DOE Seeks Clean Energy Entrepreneurs to Work at Three National Labs

October 31, 2007

Researchers at DOE's national laboratories may be experts in their field, but they may not be the ideal people to identify the business opportunities in their midst. With that in mind, DOE launched its new Entrepreneur in Residence Program on October 24th, calling for business people with start-up experience to spend up to one year working directly with technical management and staff at one of three national laboratories: the National Renewable Energy Laboratory, Oak Ridge National Laboratory, or Sandia National Laboratories. The main intent is to commercialize energy efficiency and renewable energy technologies, so each entrepreneur must be sponsored by an established venture capital firm that has at least $10 million in funds available for energy efficiency and renewable energy technology investment and has an overall fund size of at least $100 million. DOE plans to award grants of $100,000 to help support entrepreneurs in residence at each of the three national laboratories.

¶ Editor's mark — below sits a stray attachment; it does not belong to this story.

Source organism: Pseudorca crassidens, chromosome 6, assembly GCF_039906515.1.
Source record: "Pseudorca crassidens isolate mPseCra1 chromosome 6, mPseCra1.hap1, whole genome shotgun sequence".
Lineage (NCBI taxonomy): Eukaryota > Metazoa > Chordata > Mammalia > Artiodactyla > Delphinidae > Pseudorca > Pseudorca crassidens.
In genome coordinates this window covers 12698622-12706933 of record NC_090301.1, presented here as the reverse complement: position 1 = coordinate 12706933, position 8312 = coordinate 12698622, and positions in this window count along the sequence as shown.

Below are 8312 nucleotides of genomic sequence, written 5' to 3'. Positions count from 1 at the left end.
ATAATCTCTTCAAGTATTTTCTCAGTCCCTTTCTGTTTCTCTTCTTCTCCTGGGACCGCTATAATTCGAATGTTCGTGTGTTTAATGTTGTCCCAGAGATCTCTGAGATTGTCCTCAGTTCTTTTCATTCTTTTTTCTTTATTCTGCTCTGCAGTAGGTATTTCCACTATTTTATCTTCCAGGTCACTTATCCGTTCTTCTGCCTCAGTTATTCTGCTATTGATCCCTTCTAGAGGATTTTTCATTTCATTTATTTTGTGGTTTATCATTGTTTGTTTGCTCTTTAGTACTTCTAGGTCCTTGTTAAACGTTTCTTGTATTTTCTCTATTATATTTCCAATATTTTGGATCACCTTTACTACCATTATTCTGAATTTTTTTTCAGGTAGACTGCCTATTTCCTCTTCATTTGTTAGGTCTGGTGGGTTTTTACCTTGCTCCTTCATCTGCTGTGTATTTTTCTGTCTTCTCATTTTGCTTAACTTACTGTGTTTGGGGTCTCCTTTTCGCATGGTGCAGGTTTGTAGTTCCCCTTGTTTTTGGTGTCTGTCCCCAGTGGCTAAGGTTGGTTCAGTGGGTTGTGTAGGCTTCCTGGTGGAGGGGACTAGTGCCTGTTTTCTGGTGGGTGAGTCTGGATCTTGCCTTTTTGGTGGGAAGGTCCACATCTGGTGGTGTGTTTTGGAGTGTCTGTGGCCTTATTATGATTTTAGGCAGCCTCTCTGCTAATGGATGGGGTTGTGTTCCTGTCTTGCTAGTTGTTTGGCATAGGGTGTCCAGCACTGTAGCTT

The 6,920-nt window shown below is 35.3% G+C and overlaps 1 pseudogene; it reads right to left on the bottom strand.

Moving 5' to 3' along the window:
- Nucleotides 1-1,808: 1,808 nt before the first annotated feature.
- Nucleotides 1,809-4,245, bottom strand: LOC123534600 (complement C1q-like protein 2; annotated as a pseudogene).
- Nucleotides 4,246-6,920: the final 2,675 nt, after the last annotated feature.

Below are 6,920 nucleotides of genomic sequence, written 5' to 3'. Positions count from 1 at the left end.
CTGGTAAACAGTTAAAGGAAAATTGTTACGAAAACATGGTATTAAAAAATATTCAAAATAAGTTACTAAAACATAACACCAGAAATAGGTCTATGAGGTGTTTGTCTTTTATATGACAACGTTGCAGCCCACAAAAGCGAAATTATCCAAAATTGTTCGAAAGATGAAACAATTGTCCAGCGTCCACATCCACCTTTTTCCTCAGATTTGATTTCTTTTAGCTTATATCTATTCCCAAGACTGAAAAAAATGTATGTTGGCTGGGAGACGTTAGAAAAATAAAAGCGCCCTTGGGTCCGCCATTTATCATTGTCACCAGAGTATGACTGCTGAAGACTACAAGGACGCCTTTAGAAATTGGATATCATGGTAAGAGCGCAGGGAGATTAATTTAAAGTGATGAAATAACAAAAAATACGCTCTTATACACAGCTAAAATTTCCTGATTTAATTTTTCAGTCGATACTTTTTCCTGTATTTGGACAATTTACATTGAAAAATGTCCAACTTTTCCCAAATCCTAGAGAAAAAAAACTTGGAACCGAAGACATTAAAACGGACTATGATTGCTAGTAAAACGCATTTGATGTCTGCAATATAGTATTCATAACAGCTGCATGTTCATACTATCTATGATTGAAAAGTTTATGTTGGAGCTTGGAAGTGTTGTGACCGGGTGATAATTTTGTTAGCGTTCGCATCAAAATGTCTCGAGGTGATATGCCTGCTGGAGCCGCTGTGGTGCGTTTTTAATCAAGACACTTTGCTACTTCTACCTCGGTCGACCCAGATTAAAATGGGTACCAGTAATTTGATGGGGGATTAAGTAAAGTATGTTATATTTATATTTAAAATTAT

The new program seeks to identify promising laboratory technologies that, if commercialized, would contribute to the mission of DOE's Office of Energy Efficiency and Renewable Energy. Selected entrepreneurs will conduct technology assessments, evaluate market opportunities, formulate preliminary business cases, and propose business structures for start-up enterprises. The entrepreneurs could also recommend policy and business practice modifications that would help the national laboratories to commercialize their technologies. The entrepreneurs will be expected to sign a non-disclosure agreement to facilitate full access to lab personnel, inventions, and data, but they will also be granted a 180-day first right of refusal to license the identified technologies. To streamline the intellectual property negotiation, the solicitation includes a standard equity-share license agreement. Applications are due by December 21st. See the DOE press release and the funding opportunity notice on the Web site.